The CIPR Diploma can now be obtained through an online course (p4), which means all of the above knowledge stuff can be yours at the click of a mouse and the handing over of two thousand quid. And according to this article by Kate Magee, it’s ‘borne out of demand by those unable to attend the traditionally taught course’. So it seems some of you out there share the view that there may be more to PR than meets the eye, or the seat of the pants.

Miranda Lane (p16) draws attention to a ‘skills vacuum’ in financial and investor PR – a world in which being a smart party arranger just won’t cut it. Here, PRs are required to be regulations-savvy and clued in mathematically. Heather McGregor, MD of specialist communications headhunter, Taylor Bennett, says she’d like to see more accountants moving into communications. So much for professional jurisdiction…but you get her point: the average PR offering won’t wash around the money men.

For a short lesson in anything but average PR, turn to Hannah Marriott’s piece on ‘Rocket Man’ (p17) a profile of Gary Farrow, Chairman of PR outfit, The Corporation.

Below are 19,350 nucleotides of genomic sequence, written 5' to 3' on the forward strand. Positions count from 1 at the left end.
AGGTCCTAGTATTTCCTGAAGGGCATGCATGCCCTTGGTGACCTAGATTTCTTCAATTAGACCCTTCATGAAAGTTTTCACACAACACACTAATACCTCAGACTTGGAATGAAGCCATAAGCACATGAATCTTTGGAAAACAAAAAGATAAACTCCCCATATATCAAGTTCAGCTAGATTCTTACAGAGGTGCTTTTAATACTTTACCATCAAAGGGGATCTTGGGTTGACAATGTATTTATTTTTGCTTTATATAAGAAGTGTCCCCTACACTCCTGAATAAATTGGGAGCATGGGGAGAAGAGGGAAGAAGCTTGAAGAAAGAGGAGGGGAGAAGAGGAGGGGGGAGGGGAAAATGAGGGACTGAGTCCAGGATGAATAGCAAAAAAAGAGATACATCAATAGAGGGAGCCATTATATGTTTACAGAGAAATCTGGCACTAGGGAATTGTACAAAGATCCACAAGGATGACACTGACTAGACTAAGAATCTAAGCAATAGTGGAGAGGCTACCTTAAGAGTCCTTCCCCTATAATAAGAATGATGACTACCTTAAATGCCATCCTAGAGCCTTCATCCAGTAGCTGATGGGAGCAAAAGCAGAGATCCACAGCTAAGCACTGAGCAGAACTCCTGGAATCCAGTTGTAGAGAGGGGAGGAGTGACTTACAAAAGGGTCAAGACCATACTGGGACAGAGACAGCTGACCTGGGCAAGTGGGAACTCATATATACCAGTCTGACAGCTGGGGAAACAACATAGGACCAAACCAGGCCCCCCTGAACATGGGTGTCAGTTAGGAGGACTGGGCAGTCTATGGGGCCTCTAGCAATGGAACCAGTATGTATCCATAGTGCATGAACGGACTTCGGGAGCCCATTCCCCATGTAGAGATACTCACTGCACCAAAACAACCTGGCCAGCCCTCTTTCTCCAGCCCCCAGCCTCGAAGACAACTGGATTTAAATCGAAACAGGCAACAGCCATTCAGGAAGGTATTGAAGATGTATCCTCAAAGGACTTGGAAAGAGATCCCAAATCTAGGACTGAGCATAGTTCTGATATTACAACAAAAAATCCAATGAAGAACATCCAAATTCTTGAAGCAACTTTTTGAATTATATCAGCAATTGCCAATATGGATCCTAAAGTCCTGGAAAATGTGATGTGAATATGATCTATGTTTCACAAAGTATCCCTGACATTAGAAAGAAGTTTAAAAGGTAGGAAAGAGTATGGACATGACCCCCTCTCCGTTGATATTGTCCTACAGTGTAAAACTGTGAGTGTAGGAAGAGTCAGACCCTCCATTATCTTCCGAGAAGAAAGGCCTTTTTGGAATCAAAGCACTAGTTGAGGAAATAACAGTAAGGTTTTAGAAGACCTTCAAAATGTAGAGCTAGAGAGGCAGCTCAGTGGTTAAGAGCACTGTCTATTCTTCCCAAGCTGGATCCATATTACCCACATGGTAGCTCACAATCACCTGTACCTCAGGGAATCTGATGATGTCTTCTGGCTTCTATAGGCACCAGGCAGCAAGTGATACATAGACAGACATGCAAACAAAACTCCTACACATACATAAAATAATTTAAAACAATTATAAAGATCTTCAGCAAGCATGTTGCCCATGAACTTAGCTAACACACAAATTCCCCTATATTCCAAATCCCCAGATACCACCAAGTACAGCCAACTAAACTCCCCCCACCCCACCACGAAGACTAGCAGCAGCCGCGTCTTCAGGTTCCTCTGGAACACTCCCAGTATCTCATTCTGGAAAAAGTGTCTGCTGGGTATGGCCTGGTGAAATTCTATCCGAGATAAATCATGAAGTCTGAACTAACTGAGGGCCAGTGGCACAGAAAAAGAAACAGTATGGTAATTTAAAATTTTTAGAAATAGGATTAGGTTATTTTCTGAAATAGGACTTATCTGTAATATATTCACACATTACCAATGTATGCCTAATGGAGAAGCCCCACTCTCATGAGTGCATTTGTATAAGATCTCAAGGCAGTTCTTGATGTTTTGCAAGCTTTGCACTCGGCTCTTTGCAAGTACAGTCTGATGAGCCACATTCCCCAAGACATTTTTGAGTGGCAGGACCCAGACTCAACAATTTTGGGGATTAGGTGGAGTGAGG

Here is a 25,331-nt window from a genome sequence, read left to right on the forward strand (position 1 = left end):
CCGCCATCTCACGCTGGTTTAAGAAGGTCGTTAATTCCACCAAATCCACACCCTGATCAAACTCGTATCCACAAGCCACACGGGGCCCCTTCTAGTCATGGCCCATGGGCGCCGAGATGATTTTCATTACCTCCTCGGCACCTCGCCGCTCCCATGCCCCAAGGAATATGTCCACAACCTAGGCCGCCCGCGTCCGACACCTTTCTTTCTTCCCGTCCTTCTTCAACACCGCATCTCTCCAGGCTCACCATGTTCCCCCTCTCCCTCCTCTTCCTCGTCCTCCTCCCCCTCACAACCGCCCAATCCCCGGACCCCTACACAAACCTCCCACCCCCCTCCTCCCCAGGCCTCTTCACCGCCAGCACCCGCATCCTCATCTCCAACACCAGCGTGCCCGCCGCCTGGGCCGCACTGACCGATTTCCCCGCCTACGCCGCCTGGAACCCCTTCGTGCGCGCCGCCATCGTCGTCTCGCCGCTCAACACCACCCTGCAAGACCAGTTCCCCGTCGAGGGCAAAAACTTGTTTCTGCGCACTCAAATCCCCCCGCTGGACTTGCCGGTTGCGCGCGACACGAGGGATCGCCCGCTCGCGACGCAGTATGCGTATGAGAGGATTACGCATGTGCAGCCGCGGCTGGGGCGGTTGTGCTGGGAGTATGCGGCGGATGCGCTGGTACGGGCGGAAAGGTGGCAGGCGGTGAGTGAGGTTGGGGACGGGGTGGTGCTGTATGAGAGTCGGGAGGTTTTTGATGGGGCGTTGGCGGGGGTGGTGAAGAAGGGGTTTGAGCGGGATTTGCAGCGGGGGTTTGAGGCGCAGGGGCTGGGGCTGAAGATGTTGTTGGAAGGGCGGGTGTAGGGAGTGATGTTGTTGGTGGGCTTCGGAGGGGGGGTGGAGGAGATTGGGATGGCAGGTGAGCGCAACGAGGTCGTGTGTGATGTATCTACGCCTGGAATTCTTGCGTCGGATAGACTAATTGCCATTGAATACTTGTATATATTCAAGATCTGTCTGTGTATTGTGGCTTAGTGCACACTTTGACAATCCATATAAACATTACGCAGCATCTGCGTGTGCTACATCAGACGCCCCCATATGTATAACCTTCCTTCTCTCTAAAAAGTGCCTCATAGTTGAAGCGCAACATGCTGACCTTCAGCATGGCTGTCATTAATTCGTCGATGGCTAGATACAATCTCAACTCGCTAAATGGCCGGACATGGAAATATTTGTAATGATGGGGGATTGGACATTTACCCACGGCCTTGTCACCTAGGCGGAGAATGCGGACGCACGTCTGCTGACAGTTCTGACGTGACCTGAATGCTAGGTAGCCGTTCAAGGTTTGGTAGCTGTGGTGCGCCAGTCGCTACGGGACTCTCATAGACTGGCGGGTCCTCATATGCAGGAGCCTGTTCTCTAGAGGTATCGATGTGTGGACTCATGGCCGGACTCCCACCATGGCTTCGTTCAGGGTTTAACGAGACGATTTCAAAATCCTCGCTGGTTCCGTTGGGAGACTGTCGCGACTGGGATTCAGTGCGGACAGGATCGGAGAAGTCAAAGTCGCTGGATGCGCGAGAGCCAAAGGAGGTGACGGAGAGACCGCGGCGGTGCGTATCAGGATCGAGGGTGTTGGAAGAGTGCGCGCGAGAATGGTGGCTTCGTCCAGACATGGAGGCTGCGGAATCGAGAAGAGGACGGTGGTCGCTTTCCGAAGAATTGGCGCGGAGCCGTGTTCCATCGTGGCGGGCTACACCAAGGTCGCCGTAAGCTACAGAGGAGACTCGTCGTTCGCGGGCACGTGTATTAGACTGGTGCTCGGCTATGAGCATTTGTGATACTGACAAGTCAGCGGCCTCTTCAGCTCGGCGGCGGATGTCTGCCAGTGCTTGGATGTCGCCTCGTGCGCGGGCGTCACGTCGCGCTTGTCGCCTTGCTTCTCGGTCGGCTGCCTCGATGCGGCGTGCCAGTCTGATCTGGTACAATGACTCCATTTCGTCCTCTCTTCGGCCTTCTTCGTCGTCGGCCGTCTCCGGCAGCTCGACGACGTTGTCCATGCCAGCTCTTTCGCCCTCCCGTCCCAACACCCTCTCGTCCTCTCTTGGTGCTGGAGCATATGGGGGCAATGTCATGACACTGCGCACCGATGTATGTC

Described as ‘an old school publicist who relies on instinct’ (instinct being a mate of seat-of-the-pants and common sense), Gary has some interesting things to say.

Regarding ‘Off the record, in perpetuity’:

‘Perpetuity is when you die and even in heaven. And if there is a stage beyond that, you still shut the f***k up.’

Regarding education:

‘Listen – I come from Orpington. I’ve got two GCSEs or whatever the bollocks they’re called.’

Regarding measurement and evaluation:

‘F***k it no. Leave that to those f*****g ponytail twats. Evaluation and pie charts and bollocks.’

Gary, as you have probably figured, is the kind of PR the CIPR realise will never have an Epiphany – even though he likens himself to John the Baptist of PR. He lives and breathes ‘common sense’ and ‘seat of the pants’. Speaking of which, check out his moment of checking out with a client…which has to do with pants and getting jiggy with a penguin, in Trafalgar Square at four in the morning. It’s a testament to the black art of common sense.